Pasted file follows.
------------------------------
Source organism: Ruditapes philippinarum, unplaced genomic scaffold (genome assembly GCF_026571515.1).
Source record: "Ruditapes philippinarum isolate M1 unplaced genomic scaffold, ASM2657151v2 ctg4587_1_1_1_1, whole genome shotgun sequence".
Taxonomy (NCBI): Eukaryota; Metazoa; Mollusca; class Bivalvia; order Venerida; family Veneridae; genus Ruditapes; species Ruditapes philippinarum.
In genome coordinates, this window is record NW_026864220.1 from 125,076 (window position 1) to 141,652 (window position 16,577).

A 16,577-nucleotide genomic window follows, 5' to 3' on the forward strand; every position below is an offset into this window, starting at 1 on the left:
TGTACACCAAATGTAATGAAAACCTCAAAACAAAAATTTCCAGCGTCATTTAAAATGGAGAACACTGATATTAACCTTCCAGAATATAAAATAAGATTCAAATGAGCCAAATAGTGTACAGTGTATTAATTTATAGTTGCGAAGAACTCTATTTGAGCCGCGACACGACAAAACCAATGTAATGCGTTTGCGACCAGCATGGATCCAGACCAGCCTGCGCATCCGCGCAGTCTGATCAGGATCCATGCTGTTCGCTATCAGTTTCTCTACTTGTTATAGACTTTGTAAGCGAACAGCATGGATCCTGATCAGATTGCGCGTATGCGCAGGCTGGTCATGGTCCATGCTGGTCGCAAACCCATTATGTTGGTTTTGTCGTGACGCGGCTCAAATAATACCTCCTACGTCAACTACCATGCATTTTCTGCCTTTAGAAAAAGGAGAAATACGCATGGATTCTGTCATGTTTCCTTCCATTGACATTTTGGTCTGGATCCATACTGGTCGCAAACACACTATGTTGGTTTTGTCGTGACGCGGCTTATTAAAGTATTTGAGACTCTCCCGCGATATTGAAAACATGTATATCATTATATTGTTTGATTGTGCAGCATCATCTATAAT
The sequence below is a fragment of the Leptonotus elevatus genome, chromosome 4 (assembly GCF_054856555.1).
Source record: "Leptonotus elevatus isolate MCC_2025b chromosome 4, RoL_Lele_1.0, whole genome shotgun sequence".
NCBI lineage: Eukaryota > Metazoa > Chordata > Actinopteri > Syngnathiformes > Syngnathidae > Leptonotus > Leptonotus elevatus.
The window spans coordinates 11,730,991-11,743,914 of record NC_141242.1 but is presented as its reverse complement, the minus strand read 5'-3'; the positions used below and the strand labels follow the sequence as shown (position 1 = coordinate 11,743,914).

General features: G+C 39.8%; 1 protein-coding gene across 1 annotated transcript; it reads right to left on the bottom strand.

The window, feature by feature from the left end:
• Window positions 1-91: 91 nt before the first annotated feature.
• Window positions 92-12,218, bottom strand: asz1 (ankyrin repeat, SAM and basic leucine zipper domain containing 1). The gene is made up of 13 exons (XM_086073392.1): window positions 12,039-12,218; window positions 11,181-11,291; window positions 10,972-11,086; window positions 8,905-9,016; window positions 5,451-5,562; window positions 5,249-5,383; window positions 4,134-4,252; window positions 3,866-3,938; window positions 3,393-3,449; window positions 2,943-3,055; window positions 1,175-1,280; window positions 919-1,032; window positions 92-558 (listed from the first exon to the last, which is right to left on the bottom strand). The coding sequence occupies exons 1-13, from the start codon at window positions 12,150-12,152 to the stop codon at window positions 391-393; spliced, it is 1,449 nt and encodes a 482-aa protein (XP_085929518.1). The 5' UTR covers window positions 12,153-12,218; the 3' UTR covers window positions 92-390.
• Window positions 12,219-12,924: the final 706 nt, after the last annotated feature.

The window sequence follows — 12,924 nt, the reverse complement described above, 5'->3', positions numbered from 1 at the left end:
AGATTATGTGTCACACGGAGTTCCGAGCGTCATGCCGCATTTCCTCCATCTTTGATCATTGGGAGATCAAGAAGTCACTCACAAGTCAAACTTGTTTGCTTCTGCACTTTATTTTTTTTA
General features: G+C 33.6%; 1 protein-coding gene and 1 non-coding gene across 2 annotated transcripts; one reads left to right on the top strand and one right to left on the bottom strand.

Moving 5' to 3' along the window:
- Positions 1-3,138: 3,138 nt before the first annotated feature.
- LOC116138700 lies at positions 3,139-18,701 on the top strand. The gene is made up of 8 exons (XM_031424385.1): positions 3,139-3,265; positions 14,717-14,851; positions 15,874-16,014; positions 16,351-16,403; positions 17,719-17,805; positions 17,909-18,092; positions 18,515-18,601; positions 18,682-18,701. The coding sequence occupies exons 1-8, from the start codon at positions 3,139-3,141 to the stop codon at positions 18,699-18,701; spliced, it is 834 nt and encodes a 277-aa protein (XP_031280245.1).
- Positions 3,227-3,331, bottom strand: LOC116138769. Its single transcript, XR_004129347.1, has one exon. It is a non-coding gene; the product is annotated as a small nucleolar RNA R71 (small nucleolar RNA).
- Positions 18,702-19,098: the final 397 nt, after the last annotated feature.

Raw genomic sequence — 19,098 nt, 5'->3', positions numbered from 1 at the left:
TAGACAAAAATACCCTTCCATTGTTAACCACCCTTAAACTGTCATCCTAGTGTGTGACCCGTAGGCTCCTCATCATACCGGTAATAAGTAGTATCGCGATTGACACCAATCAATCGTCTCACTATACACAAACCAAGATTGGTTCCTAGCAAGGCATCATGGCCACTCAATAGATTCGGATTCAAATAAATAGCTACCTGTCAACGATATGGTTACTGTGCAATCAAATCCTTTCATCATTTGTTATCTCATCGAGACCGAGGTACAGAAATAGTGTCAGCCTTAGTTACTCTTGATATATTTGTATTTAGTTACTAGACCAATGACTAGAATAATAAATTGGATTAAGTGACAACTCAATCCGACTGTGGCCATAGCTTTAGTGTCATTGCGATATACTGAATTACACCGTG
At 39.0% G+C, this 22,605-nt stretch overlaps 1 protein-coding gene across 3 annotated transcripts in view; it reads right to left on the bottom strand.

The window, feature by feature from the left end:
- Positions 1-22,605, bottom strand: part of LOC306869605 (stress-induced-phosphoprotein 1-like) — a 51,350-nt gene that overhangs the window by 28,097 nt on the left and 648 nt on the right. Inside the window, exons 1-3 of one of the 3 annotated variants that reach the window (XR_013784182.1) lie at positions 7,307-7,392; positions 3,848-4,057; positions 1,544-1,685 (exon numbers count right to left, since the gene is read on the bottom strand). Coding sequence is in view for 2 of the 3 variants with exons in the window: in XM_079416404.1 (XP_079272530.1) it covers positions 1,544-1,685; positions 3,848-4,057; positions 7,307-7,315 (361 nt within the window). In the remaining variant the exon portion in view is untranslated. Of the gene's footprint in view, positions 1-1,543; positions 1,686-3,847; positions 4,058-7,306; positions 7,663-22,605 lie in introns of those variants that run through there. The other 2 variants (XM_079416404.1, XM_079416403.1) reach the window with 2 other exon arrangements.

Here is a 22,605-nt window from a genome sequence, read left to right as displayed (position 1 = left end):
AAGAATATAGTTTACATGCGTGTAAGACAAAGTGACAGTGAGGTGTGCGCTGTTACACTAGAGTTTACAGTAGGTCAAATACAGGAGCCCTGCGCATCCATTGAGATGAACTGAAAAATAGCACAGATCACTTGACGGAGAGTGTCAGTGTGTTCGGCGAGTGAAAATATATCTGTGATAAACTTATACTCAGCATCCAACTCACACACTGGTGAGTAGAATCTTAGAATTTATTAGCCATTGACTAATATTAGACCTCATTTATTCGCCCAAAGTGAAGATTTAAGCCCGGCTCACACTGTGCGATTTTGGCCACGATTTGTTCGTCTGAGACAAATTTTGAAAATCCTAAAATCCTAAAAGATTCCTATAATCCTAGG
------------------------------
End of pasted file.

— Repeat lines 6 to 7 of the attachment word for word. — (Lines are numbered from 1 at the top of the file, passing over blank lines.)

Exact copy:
TGTACACCAAATGTAATGAAAACCTCAAAACAAAAATTTCCAGCGTCATTTAAAATGGAGAACACTGATATTAACCTTCCAGAATATAAAATAAGATTCAAATGAGCCAAATAGTGTACAGTGTATTAATTTATAGTTGCGAAGAACTCTATTTGAGCCGCGACACGACAAAACCAATGTAATGCGTTTGCGACCAGCATGGATCCAGACCAGCCTGCGCATCCGCGCAGTCTGATCAGGATCCATGCTGTTCGCTATCAGTTTCTCTACTTGTTATAGACTTTGTAAGCGAACAGCATGGATCCTGATCAGATTGCGCGTATGCGCAGGCTGGTCATGGTCCATGCTGGTCGCAAACCCATTATGTTGGTTTTGTCGTGACGCGGCTCAAATAATACCTCCTACGTCAACTACCATGCATTTTCTGCCTTTAGAAAAAGGAGAAATACGCATGGATTCTGTCATGTTTCCTTCCATTGACATTTTGGTCTGGATCCATACTGGTCGCAAACACACTATGTTGGTTTTGTCGTGACGCGGCTTATTAAAGTATTTGAGACTCTCCCGCGATATTGAAAACATGTATATCATTATATTGTTTGATTGTGCAGCATCATCTATAAT
The sequence below is a fragment of the Leptonotus elevatus genome, chromosome 4 (assembly GCF_054856555.1).